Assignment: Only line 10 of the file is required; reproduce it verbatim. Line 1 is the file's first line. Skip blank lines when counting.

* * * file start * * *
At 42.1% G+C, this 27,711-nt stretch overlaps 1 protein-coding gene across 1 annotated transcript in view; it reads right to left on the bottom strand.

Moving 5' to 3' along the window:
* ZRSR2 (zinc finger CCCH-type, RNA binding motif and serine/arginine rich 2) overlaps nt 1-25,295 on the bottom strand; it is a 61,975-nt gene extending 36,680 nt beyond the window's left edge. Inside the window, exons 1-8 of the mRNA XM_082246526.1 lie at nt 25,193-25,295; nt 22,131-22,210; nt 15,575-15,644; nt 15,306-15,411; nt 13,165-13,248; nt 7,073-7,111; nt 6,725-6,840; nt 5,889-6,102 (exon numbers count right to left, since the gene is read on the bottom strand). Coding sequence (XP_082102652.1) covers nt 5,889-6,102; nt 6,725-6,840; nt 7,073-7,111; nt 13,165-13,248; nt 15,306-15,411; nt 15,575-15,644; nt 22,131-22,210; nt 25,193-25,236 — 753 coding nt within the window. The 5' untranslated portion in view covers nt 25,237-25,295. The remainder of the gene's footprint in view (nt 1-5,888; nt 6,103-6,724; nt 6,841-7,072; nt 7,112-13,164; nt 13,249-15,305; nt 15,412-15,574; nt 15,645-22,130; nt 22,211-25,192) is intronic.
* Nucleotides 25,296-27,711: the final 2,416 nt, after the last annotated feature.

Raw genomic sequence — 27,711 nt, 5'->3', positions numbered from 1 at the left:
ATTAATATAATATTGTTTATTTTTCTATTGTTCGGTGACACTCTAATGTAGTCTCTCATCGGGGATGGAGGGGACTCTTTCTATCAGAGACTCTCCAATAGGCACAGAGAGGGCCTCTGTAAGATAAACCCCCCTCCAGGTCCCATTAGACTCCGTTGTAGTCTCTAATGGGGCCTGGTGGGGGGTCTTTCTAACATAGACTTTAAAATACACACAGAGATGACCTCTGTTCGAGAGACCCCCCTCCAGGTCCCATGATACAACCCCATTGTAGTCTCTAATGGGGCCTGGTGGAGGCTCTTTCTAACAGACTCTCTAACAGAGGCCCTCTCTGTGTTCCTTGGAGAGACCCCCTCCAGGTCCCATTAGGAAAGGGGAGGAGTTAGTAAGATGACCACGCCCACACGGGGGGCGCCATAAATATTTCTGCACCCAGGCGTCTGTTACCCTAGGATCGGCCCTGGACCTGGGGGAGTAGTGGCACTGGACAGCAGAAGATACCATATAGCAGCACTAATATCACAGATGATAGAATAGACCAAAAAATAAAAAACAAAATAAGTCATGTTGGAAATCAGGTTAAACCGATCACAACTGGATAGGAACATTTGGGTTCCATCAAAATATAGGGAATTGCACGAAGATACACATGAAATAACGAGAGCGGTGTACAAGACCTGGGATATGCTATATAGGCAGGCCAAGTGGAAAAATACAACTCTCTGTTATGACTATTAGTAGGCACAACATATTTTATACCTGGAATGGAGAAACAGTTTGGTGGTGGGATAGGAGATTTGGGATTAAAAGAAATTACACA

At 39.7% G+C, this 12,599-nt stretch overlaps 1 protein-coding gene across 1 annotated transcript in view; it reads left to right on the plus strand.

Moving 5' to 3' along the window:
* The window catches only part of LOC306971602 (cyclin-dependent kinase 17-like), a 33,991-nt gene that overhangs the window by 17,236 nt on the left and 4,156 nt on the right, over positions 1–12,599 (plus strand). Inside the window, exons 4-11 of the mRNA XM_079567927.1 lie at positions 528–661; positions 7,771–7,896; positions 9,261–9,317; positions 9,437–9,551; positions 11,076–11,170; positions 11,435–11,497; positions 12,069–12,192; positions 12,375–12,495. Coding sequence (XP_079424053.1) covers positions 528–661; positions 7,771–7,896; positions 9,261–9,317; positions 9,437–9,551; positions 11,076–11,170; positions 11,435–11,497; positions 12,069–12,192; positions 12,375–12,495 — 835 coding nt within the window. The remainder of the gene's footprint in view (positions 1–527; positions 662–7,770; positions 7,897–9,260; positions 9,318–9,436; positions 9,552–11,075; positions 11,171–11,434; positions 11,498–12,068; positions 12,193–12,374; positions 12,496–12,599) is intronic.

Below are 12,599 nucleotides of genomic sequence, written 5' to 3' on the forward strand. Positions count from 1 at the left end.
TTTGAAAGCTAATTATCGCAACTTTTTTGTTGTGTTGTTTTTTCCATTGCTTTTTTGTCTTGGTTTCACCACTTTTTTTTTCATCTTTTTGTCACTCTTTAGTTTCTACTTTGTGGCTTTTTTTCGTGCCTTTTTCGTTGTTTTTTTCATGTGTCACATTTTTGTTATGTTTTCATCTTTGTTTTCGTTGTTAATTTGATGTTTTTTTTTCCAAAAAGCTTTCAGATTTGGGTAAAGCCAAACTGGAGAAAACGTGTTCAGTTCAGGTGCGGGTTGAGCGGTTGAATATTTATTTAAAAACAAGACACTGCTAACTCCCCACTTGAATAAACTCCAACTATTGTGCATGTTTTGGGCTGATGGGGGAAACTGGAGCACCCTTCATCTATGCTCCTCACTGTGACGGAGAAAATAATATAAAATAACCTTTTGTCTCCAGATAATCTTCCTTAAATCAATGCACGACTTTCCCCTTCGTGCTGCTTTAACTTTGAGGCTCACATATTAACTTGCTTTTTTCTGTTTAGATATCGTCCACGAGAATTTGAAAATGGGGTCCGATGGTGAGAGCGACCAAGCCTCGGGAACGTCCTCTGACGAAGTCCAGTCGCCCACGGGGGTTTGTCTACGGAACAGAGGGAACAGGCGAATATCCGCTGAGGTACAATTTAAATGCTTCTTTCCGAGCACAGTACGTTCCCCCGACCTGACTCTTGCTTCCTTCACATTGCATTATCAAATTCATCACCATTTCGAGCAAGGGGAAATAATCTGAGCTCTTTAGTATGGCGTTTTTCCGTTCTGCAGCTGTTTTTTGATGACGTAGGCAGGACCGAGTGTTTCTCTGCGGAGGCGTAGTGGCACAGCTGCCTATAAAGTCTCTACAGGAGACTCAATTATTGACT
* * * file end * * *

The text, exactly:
Below are 12,599 nucleotides of genomic sequence, written 5' to 3' on the forward strand. Positions count from 1 at the left end.